For thousands of years, humans have been on the move. According to the U.S. Department of Transportation Federal Highway Administration, the average American drove 13,476 miles in 2000. From June 2016 to June 2017, 730 million Americans boarded airplanes, the Bureau of Transportation Statistics estimated. Amtrak reported that, from October 2015 to September 2016, 31.3 million people rode on Amtrak trains.
However, travel is not without significant cost. According to the Consumer Expenditure Interview Survey, a study by the Bureau of Labor Statistics, Americans spent an average of a little over $500 per domestic trip and between $3,000 and $3,500 for each international trip from 2005 to 2013. Furthermore, in 2013, the average domestic air ticket cost $545; the average international ticket cost $1,646. Even the average cost of simply driving was $127 per trip, and people who used alternative means of transportation such as buses and trains paid averages of $226 per domestic trip and $941 per international trip.
To some Americans, traveling may not be worth the money, but according to a Leesville Road High School teacher and several Leesville students, the benefits of travel make it worth the cost.
The Leesville community contains many well-traveled students and teachers. From the shores of the Caribbean, to the cities of eastern Europe, and to the islands of Japan, Leesville students and teachers have collectively journeyed all over the world. Through travel, these individuals experienced firsthand the benefits of traveling, which include learning about unique cultures around the world and personal growth.
Reagan Norvell and Josh England, Leesville seniors, and Eliza Bohinski, a junior at Leesville, have enjoyed eye-opening travel experiences. While many teenagers wish to travel simply to “have fun,” Norvell, England, and Bohinski hope to continue to travel throughout their lives in order to experience different cultures and learn how people live around the world.
“Other parts of the world live so much different than us,” said Norvell. “It’s also really cool to be able to meet different people in different cultures and…get to understand other people.”
Norvell, England, and Bohinski have just brushed the surface of all they can accomplish through traveling, whereas Angela Scioli, Leesville Road High School social studies teacher, has had more time to have notable travel experiences. She has visited Tunisia, Japan, Peru, and the European countries of Greece, France, Spain, and the United Kingdom.
When Scioli travels, like Norvell, England, and Bohinski, she enjoys immersing herself in the culture of the place she is visiting. Her favorite way to accomplish this experience is to walk a city’s streets and enjoy the sense of fascination the city gives her.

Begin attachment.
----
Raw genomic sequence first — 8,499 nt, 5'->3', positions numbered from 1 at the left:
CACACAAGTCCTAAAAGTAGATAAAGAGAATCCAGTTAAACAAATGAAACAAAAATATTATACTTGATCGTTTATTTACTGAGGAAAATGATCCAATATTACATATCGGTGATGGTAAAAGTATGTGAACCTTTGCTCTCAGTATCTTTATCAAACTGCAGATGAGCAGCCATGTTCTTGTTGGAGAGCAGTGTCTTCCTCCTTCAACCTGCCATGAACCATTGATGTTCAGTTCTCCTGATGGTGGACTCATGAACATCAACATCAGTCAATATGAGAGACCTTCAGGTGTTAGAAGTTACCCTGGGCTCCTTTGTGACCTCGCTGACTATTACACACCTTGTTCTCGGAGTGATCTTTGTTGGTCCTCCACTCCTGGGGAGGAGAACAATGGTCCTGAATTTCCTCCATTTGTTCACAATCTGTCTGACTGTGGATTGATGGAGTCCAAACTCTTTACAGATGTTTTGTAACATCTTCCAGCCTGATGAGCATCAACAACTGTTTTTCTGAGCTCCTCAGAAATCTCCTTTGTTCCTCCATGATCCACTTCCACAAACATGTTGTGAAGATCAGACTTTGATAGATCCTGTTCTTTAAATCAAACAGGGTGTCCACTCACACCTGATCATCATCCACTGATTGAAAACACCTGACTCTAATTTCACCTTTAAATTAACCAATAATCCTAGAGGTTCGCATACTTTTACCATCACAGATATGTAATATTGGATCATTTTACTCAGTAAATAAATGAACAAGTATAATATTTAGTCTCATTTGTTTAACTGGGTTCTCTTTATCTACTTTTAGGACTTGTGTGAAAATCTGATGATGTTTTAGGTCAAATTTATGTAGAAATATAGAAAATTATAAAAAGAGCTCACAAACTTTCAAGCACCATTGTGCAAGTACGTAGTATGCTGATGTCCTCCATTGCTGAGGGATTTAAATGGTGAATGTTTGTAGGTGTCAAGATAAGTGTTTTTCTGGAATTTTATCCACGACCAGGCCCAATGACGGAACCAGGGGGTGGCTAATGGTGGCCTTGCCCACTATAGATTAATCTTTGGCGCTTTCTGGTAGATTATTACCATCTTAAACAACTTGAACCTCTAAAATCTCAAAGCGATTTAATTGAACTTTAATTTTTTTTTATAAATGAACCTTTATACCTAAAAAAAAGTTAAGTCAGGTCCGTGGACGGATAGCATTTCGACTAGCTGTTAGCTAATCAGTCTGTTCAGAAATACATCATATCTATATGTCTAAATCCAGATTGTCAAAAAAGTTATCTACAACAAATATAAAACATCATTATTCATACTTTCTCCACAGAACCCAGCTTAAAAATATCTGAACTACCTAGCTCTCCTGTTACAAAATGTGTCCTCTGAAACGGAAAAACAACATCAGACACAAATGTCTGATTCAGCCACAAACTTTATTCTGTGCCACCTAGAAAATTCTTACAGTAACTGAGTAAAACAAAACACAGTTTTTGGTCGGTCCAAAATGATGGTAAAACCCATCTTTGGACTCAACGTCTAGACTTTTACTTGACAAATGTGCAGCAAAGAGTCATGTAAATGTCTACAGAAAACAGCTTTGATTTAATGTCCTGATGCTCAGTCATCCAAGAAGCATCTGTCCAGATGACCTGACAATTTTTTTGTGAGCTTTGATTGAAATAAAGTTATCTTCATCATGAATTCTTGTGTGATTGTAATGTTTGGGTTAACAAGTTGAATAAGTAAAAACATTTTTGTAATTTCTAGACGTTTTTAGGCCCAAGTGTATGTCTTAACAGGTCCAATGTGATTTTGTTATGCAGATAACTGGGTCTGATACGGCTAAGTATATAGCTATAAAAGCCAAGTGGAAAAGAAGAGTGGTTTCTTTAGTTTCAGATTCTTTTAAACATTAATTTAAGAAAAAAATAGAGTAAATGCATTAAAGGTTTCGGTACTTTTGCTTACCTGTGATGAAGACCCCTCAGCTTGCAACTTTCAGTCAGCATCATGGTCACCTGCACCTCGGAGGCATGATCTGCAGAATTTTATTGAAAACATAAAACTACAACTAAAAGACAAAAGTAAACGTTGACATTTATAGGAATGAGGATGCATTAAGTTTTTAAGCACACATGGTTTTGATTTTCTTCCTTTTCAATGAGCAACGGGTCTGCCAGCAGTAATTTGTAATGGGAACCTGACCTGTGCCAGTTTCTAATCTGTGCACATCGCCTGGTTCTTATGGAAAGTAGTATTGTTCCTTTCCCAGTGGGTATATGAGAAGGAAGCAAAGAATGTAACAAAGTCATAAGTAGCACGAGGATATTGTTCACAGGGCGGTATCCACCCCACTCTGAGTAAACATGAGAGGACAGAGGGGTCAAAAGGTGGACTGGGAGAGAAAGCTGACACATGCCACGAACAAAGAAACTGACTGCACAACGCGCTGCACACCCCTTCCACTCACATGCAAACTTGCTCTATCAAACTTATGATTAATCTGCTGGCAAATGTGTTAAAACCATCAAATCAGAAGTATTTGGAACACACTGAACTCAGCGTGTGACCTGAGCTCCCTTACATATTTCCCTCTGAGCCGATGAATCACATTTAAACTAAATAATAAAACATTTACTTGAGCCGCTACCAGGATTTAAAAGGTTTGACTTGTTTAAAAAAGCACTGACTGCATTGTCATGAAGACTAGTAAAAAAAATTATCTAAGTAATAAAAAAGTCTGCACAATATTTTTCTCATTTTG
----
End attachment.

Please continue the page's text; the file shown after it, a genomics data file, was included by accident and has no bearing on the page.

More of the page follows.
Through traveling, people have the opportunity to learn more about the world around them, but travelers also experience personal growth. Travel opened England’s eyes to how fortunate he is to live in Raleigh, North Carolina, because people around the world are not as well-off as many Raleigh residents. As a result, England now holds people of all walks of life in higher esteem.
“[Travel has] given me a lot of respect for just humans,” England said. “My worldview has kind of been shaped [by travel] around the idea that people are good at heart, just they sometimes get caught up in the bad things.”
Norvell and Scioli have developed similar ideas about human nature through traveling. Scioli has met many generous people during her travels, and as a result, she believes people are all the same inside and act in others’ best interests.
“I have been…so touched often by the unbelievable generosity of human spirit when I meet people in another country,” Scioli said. “I’ve…bungled a lot of languages, and people didn’t really seem to mind, which I thought was generous.”
Along with experiencing distinct cultures through travel, Bohinski has learned that she is able to easily adapt to unique circumstances, and travel has taught Norvell how to be more independent.
“I think that I’ve learned a lot about who I am as a person [from travel] and being able to…handle myself independently,” Norvell said. “I’ve gone to countries by myself and being able to do that…was really helpful to me to…mature.”
Travel may have immense benefits, but alas, it remains extremely costly.
“[I would change] the price [of travel] because if it was less expensive, you could see more of the world,” said Bohinski. “[The cost of travel is] a bit sad and shouldn’t be so expensive if you want to experience other cultures.”
Though travel is certainly expensive, Norvell, Scioli, England, and Bohinski all agree that traveling is most definitely worth the cost. They have all learned important life lessons and gained knowledge of people and their cultures around the world from travel.
Both Norvell and Scioli encourage anyone who has an interest in travel to pursue it. They believe that the experience of traveling and seeing other cultures is worthwhile and filled with personal growth. However, the travel experience is only what one makes of it, so next time you travel, ensure you make the most of the opportunity.